… the first cash transfers to households were distributed in early December 2008. Retail trade jumped by 4 per cent in that month, having shown almost no growth earlier in 2008.
So even though interest rates were declining, the stimulus to retail spending only came with the fiscal intervention.
The Treasury also note that the fiscal stimulus saved the construction sector, which normally is one of the first sectors to go into recession as aggregate spending collapses.
Their overall conclusion was that:
… the expansionary macroeconomic policy response was large enough and quick enough to convince the community – both consumers and businesses – that the slowdown would be relatively mild … Macroeconomic policy supported economic activity, which in turn convinced consumers and businesses that the slowdown would be relatively mild. This in turn led consumers and businesses to continue to spend, and led businesses to cut workers’ hours rather than laying them off, which in turn helped the economic slowdown to be relatively mild.
… absent the discretionary fiscal packages, real GDP would have contracted not only in the December quarter 2008 (which it did), but also in the March and June quarters of 2009, and therefore that the economy would have contracted significantly over the year to June 2009, rather than expanding by an estimated 0.6 per cent.
So it was fiscal policy that saved Australia from recession, not monetary policy.
The Treasury concluded that even though interest rates had come down quickly and significantly (by record proportions in fact):
… this fall in real borrowing rates would have contributed less than 1 per cent to GDP growth over the year to the September quarter 2009, compared with the estimated contribution from the discretionary fiscal packages of about 2.4 per cent over the same period.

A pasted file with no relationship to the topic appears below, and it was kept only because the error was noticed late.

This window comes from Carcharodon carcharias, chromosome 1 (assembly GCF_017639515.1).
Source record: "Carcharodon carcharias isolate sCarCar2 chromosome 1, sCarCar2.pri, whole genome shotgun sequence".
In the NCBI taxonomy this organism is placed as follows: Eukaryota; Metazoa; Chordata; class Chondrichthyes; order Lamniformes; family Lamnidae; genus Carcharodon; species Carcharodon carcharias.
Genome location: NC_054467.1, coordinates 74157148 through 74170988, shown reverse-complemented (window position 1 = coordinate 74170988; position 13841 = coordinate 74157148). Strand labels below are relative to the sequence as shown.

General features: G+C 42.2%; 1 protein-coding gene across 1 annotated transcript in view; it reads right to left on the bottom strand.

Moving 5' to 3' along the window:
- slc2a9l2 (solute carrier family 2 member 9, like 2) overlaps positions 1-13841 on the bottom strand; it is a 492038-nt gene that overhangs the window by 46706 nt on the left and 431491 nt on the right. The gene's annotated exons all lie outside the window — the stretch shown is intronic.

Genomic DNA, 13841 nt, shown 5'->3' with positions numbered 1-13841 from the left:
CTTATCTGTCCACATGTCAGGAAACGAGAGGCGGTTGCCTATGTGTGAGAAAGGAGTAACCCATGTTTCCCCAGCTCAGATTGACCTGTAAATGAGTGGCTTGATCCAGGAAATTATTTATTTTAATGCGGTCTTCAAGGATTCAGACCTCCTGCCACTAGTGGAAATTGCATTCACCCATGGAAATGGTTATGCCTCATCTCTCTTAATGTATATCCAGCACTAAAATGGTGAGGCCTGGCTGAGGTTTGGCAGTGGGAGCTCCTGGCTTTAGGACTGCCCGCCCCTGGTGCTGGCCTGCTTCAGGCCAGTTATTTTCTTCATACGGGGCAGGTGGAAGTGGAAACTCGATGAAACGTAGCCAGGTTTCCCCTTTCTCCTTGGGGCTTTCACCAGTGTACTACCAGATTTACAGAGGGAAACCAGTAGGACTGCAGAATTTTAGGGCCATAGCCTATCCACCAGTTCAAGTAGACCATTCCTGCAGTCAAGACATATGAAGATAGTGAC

So fiscal policy was 2.4 times more effective than monetary policy at meeting the problem wrought by a collapse in private spending.
Subsequent evaluations by government bodies including the American Congressional Budget Office (CBO) and many other economists found that the fiscal interventions were highly successful albeit too conservative and withdrawn too early.
The fact that many of these same governments sooner or later were bullied by the conservative political lobbies into withdrawing or modifying the stimulus packages, which then undermined the emerging recoveries they had earlier created, doesn’t alter the point.
Tese lessons appear not to have been learned – except perhaps in Japan – which has achieved substantial cuts in the unemployment rate because it has not relied exclusively on monetary policy.
Monetary and fiscal policy have operated harmoniously!
The Australian government should take heed and ditch its neo-liberal obsession with fiscal cuts and, instead, take the RBA Governor’s advice and spend up big on productive infrastructure that will take Australia into the latter part of this century.
That is enough for today!
(c) Copyright 2016 William Mitchell. All Rights Reserved.